U.S. 'deficit hawks' keep up fight despite fading interest

Reuters News
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Posted: Aug 26, 2015 1:04 AM

By Susan Cornwell

WASHINGTON (Reuters) - As the U.S. government's budget deficit has declined, so has anxiety about it in Congress and on the presidential campaign trail, but one family and the Washington "deficit hawk" community it bankrolls are unfazed.

Among the capital's many activists, few names are as closely linked to one issue as the Peterson family is with attacking the deficit and the federal debt.

Yet they face a growing struggle to win attention for the cause as the deficit has shrunk to less than a third of its level when President Barack Obama took office, making it a less pressing issue for politicians and the public alike.

The Congressional Budget Office (CBO) said on Tuesday the deficit will likely be $426 billion in fiscal 2015 and decline further to $414 billion in fiscal 2016. That would be its lowest level since 2007. The deficit peaked at $1.4 trillion in 2009.

Nevertheless, Michael A. Peterson, president of a $1-billion foundation set up in 2008 by his father Peter G. Peterson and devoted to fiscal reform, warns that the long-term federal fiscal picture is still dire and vows to fight on.

"The budget is not front and center right now, and there's not a lot of political will in Washington to solve it right now, but I don't think that means that there's a view that this challenge isn't still a major issue," he told Reuters.

"We still have a very significant long-term debt problem."

Increased tax revenues on a strengthening economy, modest budget restraint imposed since 2011, and sharply reduced spending on foreign wars have all helped bring the deficit down.

Still, the CBO projected that the public's holdings of U.S. federal debt - the accumulation of years of deficits - is projected to hit $13.2 trillion this year, up from $12.8 trillion last year, and to rise above $20 trillion by 2025.

(Related graphics: http://link.reuters.com/qup45w and http://link.reuters.com/her45w)

PETERSONS UNDETERRED

"Pete" Peterson, 89, co-founded The Blackstone Group, a major financial firm, in 1985 after serving in the 1970s as U.S. secretary of commerce. He set up the Peter G. Peterson Foundation to address "key fiscal challenges threatening America's future and to accelerate action on them."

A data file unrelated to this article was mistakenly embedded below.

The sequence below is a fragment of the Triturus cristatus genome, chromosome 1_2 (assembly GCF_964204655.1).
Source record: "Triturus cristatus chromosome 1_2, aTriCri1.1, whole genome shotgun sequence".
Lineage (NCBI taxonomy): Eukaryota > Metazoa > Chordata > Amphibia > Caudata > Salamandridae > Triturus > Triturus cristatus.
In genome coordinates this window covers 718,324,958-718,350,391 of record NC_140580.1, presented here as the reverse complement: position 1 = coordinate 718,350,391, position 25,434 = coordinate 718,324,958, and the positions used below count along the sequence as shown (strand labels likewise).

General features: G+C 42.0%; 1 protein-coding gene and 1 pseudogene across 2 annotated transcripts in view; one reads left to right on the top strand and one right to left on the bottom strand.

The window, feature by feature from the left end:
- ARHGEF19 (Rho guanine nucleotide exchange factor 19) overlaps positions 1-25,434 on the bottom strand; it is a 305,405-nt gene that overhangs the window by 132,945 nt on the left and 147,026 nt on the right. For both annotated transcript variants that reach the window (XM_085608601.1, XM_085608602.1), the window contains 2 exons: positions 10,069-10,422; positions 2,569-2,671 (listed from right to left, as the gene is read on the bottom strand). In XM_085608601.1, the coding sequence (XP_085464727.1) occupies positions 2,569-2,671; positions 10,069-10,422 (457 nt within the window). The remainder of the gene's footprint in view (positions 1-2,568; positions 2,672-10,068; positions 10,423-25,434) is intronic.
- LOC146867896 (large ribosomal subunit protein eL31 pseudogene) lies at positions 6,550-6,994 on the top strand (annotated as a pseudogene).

Since 2009, the foundation has given $7.6 million to an anti-deficit group called the Concord Coalition, and $6 million to another group, the Committee for a Responsible Federal Budget. These groups were founded in the 1980s and 1990s to advocate for "responsible" fiscal policy.

By issuing studies, holding conferences and offering up experts for public appearances, they campaign against deficits and the debt. They help shape a fiscal debate that still flares sometimes.

Budget conflict is expected to return to Congress in the coming months when the federal debt ceiling is reached again, with conservative Republicans expected to make demands and perhaps issue shut-down threats around it.

The foundation will continue to fund the deficit hawk groups, said Michael, Peter's 45-year-old son.

"There's still an enormous challenge," he said.

Reuters asked to speak with Peter Peterson, but the foundation responded by offering his son for an interview.

The Petersons, who advocate for a balanced budget through increased revenue and spending cuts, say the rising debt burden is a threat to the U.S. standing in the world and to future generations of Americans.

DEFICIT CONCERN SLIPS

A Pew Research Center poll this year found that 64 percent of respondents called the deficit a top public policy priority, down eight percentage points since 2013.

Resolve over the deficit and the debt has slipped in Congress, too. Earlier this year, lawmakers set aside cuts in Medicare reimbursements for doctors, though the CBO said this would add $141 billion to the U.S. debt in the next decade. With big budget decisions ahead in September and October, advocates of more defense and domestic spending are clamoring to exceed budget caps imposed by a law passed in 2011, when anti-deficit worry was high, under a rule known as the sequester.

Steve Bell, senior director of economic policy at the Bipartisan Policy Center, a think tank that also has received money from the Peterson Foundation, complained of "complacency" among policymakers on the debt and deficits.

"It is unfortunate that of the nearly two dozen candidates running for president today, virtually none of them have placed a focus on this important issue,” he said in a statement.

Liberal critics say the "deficit hawks" lost some credibility a few years ago with apocalyptic warnings that didn't pan out.

A decade from now, CBO said, if present laws hold steady, U.S. debt held by the public will equal roughly 77 percent of gross domestic product, a broad measure of the economy's size.

That would rank the United States roughly 32nd in debt-to-GDP among the nations, with many far more indebted, such as Japan at more than 220 percent. Greece, Italy, Spain, France, Canada and Britain are also more indebted in this way.

Robert Bixby, executive director of the Concord Coalition, said his group and the Committee for a Responsible Federal Budget are refocusing on the national debt and trying to draw attention to it as part of the 2016 presidential campaign.

"The real issue has always been our unsustainable fiscal policy ... it was a problem before the recession and it's still a problem," Bixby said.

(Reporting by Susan Cornwell; additional reporting by Jason Lange; Editing by Kevin Drawbaugh and Stuart Grudgings)